There's a severe blood shortage in the United States due to a recent surge in trauma cases, organ transplants and elective surgeries, the American Red Cross says.

The Red Cross is appealing to Americans to roll up their sleeves and donate blood immediately.

"Our teams are working around the clock to meet the extraordinary blood needs of hospitals and patients -- distributing about 7...

$10,000: What New Parents Might Pay for Childbirth, Even With Insurance

Having a baby is expensive. The cost of diapers, a crib, a car seat and all the other infant necessities can really add up, and now a new study shows that having a child comes with its own hefty hospital price tag for many U.S. families.

About one in six families in the Michigan Medicine study spent more than $5,000 to have a baby. For privately insured families whose babies required time...

Fibroid Pain, Bleeding Is Driving Thousands of Women to the ER

Far too many women are showing up in U.S. emergency rooms due to fibroids, according to a new study spanning 12 years.

Fibroids are common noncancerous growths in the uterus. They don't always cause symptoms, but those that do may result in heavy menstrual bleeding and severe abdominal pain.

Fully tens of thousands of women are seen annually in the emergency department for fibroids ...

New Disabilities Plague Half of COVID Survivors After Hospital Discharge

People hospitalized for COVID-19 are often discharged in much worse shape than before their illness - underscoring the value of preventing severe cases with vaccination.

In a new study, researchers found that during the pandemic's early months, almost half of COVID-19 patients discharged from their health system had some degree of "functional decline."

That's a broad category includ...

Average COVID Hospital Bill for U.S. Seniors Nearly $22,000

The cost of COVID-19 hospitalizations averaged nearly $22,000 for older Americans in 2020 - and much more for those who became critically ill, a new government study finds.

Researchers at the U.S. Centers for Disease Control and Prevention looked at the cost of COVID-19 care to the Medicare program, which covers Americans aged 65 and up.

On average, the investigators found, the prog...

Strokes Hitting COVID Patients Are More Severe: Study

COVID-19 patients are at increased risk for severe strokes, according to a new study that also found that the overall risk of stroke is higher in younger patients.

Researchers analyzed data from 432 COVID-19 patients in 17 countries who suffered strokes and found they were more likely to have large vessel occlusion (LVO) than stroke patients in the general population.

LVO strokes ar...

Long-Haul COVID Symptoms? Getting Vaccine Won't Make You Feel Worse, Study Finds

COVID survivors can relax when it comes to vaccination: A new study shows that getting immunized will not worsen any symptoms that linger long after infection, such as breathing difficulties, fatigue and insomnia.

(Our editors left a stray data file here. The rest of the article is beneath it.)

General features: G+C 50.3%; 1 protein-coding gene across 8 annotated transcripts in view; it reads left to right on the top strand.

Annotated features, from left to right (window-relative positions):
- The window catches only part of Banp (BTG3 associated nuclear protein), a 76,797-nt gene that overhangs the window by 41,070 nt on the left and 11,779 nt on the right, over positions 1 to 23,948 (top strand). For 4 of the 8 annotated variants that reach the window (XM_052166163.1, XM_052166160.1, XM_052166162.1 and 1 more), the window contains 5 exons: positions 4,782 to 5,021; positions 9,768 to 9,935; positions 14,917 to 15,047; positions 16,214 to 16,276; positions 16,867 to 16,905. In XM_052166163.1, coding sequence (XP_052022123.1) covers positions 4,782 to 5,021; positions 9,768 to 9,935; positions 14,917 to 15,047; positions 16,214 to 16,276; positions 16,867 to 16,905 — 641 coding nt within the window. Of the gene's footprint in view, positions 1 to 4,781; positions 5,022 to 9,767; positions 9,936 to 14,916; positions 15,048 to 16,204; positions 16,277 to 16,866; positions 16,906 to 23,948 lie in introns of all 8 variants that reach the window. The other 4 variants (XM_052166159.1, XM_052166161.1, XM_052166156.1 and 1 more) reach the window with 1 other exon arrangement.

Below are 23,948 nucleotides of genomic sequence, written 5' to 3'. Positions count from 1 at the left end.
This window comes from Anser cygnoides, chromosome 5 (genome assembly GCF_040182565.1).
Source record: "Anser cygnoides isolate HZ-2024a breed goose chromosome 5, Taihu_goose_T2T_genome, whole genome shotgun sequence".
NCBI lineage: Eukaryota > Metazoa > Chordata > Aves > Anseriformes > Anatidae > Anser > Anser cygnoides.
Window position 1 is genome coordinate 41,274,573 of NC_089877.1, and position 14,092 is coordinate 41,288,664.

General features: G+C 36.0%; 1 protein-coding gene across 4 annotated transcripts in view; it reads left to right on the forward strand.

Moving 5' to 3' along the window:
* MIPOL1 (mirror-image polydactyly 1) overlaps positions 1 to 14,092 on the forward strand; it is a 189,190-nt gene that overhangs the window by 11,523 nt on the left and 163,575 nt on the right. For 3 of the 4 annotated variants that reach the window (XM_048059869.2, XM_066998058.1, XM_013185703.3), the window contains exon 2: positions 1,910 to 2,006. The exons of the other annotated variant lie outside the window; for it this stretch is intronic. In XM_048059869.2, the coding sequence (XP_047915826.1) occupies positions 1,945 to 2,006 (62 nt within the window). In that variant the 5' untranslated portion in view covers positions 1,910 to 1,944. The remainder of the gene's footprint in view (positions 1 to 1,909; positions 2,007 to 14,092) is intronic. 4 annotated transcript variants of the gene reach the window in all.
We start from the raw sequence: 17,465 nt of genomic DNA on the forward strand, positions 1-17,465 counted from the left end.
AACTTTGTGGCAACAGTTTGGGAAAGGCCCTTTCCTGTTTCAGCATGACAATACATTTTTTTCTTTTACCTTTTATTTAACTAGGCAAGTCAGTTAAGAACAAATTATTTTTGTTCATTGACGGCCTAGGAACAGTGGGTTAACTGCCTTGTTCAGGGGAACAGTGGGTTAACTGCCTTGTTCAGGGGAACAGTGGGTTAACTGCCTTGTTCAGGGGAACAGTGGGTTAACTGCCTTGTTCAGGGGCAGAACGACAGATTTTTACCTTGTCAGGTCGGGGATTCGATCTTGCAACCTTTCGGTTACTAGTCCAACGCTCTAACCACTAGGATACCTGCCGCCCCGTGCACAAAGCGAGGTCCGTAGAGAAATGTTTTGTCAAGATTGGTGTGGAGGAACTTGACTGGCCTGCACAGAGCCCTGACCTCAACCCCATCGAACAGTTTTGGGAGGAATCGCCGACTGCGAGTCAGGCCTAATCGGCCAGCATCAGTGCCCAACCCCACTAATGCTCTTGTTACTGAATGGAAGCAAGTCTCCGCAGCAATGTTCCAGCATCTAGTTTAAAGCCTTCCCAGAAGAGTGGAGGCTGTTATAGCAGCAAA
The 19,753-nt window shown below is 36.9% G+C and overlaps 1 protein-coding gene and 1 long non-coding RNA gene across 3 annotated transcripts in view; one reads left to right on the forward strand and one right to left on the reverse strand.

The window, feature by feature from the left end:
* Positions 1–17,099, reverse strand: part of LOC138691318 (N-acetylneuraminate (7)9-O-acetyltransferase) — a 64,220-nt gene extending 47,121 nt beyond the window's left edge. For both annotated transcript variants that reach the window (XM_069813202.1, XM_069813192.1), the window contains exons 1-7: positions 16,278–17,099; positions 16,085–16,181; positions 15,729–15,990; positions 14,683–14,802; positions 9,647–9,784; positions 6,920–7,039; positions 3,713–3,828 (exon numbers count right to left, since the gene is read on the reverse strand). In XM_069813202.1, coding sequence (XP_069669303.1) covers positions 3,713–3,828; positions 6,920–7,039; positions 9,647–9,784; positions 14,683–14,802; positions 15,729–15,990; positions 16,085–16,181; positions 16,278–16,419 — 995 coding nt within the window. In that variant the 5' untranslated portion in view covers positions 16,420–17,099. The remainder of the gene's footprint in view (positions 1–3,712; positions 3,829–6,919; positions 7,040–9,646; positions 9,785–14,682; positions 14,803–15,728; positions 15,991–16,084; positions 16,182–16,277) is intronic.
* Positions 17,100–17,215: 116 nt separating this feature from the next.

The encouraging takeaway is based on a small analysis that looked at how 44 "long-haul" British COVID patients fared after being inoculated with the first dose of either the Pfi...

FDA Approves Third COVID Antibody Treatment for Emergency Use

A third antibody treatment designed to keep high-risk COVID-19 patients from winding up in the hospital was approved for emergency use by the U.S. Food and Drug Administration on Wednesday.

Importantly, in lab tests the newly authorized drug, dubbed sotrovimab, neutralized the highly infectious virus variant that is crippling India, as well as variants first spotted in Britain, South...

Many Pre-Surgery Tests Are Useless, So Why Are Hospitals Still Using Them?

Patients facing relatively simple outpatient surgeries are nonetheless being told to undergo a number of preoperative tests that just aren't necessary, a new study reports.

More than half of a group of patients facing low-risk outpatient surgery received one or more tests -- blood work, urinalysis, an electrocardiogram (EKG), a chest X-ray -- prior to their operation.

One-third of p...

7 Out of 10 Hospitalized COVID Patients Will Have Long-Haul Symptoms

If you land in the hospital with a COVID-19 infection, there's a good chance you'll still be suffering symptoms months later, researchers report.

A wide swath of lingering health issues plagued more than 70% of these patients, investigators found.

"Early on, we completely ignored the long-term consequences of getting sick with this virus," said study senior author Dr. Steven Goodman...

More Pot-Linked Poisoning Cases as Edibles' Popularity Booms

Newfangled marijuana products -- edibles, concentrates, vapes -- are driving an overall increase in pot-related calls to U.S. poison control centers, a new study shows.

There were more than 11,100 calls related to marijuana use in 2019, up from about 8,200 in 2017, researchers said.

More and more of those calls are related to manufactured products that contain distilled amounts of T...

As U.S. Vaccinations Rise, Hospitals Ease Restrictions on Visitors

Virginia Terrell knew she wouldn't be allowed visitors after she checked into the hospital with COVID-19 late last month, but being braced for that reality didn't make her week-and-a-half stay any easier.

"You get pretty lonely," said Terrell, 59, who was treated at WakeMed and Duke Health hospitals in Raleigh, N.C. "It's helpful knowing that person will be there that day to see you, even...

Number of U.S. Kids Hospitalized With COVID Is Likely Overcounted: Study

The actual number of U.S. children hospitalized due to COVID-19 may be lower than current figures suggest, a new study indicates.

That's because counts of hospitalized children who test positive for COVID-19 may include those who were admitted for other reasons and have no COVID symptoms, Stanford University School of Medicine researchers explained.